Michigan Publications

by Kasia Tarczynska
Published: March, 2017

More than half of the nation’s 50 biggest cities and counties still fail to disclose online even the names of the companies receiving property tax abatements or other costly economic development incentives.

full report

press release

BP and Its Brethren: Identifying the Largest Violators of Environmental, Health and Safety Laws in the United States

by Philip Mattera
Published: October, 2015

This report analyzes the data assembled in Violation Tracker, a new database on corporate misconduct created by the Corporate Research Project of Good Jobs First.

full report

press release

Violation Tracker database

In Search of A Level Playing Field: What Leaders of Small Business Organizations Think About Economic Development Incentives

by Carolyn Fryberger et al.
Published: September, 2015

A national survey of leaders of small business organizations reveals that they overwhelmingly believe that state economic development incentives favor big businesses, that states are overspending on large individual deals, and that state incentive programs are not effectively meeting the needs of small businesses seeking to grow. 

full report

press release

Putting State Pension Costs in Context

Published: January, 2014

Public pensions are under assault throughout the United States. Led to believe that retirement costs for government workers are out of control, governors and legislators in numerous states have been moving to cut benefits and tighten eligibility requirements. Good Jobs First seeks to put current pension costs (known as employer normal costs) into comparative context. Focusing on 10 states where the pension cost controversy has been intense, we compare those costs to the amount of revenue those states lose each year as the result of economic development subsidies offered to corporations as well as the tax preferences and accounting loopholes (including offshore tax havens) used by companies.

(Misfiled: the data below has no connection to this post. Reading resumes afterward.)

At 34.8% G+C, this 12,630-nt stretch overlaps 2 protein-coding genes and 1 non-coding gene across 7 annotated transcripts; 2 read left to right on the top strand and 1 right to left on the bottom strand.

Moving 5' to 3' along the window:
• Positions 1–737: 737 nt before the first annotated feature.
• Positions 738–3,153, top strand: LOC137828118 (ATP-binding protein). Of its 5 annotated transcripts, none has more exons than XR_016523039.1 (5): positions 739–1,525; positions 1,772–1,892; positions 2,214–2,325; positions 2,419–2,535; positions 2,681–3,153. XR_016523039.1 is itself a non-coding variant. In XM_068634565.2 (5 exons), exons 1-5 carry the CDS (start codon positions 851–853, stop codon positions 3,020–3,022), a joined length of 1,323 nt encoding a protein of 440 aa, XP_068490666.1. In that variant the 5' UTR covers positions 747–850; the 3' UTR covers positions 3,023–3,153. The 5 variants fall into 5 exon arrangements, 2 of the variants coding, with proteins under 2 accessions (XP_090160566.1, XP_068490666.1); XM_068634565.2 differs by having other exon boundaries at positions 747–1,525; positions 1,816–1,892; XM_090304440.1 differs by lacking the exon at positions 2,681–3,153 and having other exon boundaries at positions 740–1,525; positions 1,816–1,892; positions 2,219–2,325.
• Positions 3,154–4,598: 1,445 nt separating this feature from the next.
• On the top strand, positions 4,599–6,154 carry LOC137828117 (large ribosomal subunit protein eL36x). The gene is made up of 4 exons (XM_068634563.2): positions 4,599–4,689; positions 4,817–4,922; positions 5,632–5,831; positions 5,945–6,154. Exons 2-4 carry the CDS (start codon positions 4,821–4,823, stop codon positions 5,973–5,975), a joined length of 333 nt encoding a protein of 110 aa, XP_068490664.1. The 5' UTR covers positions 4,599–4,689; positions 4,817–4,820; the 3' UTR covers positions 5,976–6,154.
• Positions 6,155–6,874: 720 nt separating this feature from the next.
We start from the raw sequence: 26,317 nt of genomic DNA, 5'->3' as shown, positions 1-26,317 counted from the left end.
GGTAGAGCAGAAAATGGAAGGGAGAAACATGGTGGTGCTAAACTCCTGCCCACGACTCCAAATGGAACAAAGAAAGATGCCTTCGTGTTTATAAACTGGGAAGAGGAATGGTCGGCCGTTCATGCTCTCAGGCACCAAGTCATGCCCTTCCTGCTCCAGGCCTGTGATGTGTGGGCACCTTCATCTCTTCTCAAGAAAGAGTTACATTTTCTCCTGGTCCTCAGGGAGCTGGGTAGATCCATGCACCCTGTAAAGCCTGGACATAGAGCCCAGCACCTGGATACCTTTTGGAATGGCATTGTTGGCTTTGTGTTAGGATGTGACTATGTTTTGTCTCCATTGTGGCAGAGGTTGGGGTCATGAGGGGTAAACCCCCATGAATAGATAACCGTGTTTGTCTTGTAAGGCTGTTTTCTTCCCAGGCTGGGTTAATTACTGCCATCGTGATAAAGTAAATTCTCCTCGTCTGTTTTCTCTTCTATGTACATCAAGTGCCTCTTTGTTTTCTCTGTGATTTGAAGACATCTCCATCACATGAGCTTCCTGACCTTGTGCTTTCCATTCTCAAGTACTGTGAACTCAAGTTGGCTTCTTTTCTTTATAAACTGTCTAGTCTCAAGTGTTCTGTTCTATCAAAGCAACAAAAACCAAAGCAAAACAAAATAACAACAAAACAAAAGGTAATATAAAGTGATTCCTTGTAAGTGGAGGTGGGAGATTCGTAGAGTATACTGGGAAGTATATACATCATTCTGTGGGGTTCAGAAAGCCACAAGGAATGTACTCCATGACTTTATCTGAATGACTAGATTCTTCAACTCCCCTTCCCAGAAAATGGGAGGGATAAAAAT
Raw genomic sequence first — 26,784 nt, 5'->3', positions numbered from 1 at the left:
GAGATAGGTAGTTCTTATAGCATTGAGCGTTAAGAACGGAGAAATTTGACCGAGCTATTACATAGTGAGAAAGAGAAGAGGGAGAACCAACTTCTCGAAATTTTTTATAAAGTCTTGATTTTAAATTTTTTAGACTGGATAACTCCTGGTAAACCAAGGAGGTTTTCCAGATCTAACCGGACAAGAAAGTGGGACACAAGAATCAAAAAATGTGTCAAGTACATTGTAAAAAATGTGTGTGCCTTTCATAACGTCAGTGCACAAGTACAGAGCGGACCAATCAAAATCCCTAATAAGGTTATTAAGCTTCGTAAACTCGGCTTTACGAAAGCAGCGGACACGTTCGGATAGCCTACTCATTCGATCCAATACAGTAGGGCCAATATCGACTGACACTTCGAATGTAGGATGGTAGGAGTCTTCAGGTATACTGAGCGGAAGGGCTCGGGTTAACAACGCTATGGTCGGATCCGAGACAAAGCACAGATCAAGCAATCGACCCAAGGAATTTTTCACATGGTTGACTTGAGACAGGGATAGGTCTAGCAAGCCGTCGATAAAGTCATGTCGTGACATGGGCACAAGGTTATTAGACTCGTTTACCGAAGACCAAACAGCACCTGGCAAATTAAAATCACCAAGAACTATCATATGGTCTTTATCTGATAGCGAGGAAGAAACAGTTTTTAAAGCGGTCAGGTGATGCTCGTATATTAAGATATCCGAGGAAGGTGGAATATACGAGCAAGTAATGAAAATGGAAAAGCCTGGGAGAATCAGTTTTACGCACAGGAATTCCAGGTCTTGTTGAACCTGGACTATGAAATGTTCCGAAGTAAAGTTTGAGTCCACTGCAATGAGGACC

Press release

National summary
Arizona
California
Colorado
Florida
Illinois
Louisiana
Michigan
Missouri
Oklahoma
Pennsylvania

Combined version of national and state papers

Show Us the Subsidized Jobs: An Evaluation of State Government Online Disclosure of Economic Development Subsidy Awards and Outcomes

by Philip Mattera, Thomas Cafcas, Leigh McIlvaine, Kasia Tarczynska, Elizabeth Bird and Greg LeRoy
Published: January, 2014

More states than ever are disclosing company-specific information on economic development subsidies, but the quality of the transparency is highly uneven.

Press release
Full report
Executive summary
Table of links to state disclosure websites
State appendices with scoring details

by Peter Fisher, with a preface by Greg LeRoy
Published: May, 2013

Prominent studies that purport to measure and rank the states’ “business climates” are actually politicized grab-bags of data. They contradict each other wildly, have no predictive value, and should not be used to inform public policies. This is only the third such analysis of pseudo-social science “business climatology” in 27 years.

by Philip Mattera, Thomas Cafcas, Leigh McIlvaine, Andrew Seifter and Kasia Tarczynska
Published: January, 2012

This companion report to our Money for Something and Show Us the Subsidies studies evaulates state subsidy programs on their use of clawbacks and other penalties in enforcing job-creation, job quality and other performance standards.Press release. Executive summary. Full report with appendices. Full report without appendices. Appendices.